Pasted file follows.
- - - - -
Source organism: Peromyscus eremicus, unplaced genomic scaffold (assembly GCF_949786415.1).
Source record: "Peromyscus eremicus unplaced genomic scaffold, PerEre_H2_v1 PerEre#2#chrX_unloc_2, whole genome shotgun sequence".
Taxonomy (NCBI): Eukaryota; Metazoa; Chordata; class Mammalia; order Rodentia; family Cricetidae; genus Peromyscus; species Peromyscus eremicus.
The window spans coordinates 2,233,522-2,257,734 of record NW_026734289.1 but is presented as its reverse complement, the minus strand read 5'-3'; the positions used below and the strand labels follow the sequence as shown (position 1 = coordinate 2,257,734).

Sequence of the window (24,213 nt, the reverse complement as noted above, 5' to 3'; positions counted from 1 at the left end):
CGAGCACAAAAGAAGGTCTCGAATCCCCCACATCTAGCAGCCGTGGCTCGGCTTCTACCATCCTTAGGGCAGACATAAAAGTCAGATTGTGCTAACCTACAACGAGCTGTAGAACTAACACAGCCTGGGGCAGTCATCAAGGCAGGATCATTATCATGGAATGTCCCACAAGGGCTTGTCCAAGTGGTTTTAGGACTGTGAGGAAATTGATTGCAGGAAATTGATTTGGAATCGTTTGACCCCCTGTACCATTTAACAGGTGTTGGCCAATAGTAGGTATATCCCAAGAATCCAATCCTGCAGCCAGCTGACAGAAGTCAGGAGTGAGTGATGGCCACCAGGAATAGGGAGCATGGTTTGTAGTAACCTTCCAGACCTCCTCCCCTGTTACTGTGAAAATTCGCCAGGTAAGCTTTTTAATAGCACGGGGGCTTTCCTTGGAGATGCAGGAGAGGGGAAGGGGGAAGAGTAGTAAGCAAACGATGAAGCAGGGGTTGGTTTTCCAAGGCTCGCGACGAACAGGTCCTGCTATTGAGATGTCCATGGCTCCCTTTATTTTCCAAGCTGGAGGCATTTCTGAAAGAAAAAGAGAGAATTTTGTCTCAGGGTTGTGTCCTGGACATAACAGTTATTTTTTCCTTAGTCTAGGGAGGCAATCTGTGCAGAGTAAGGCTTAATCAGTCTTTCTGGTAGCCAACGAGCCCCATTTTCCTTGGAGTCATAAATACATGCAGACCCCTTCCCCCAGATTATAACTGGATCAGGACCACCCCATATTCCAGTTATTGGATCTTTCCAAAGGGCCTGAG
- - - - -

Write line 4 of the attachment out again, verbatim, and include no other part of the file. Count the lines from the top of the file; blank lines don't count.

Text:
The window spans coordinates 2,233,522-2,257,734 of record NW_026734289.1 but is presented as its reverse complement, the minus strand read 5'-3'; the positions used below and the strand labels follow the sequence as shown (position 1 = coordinate 2,257,734).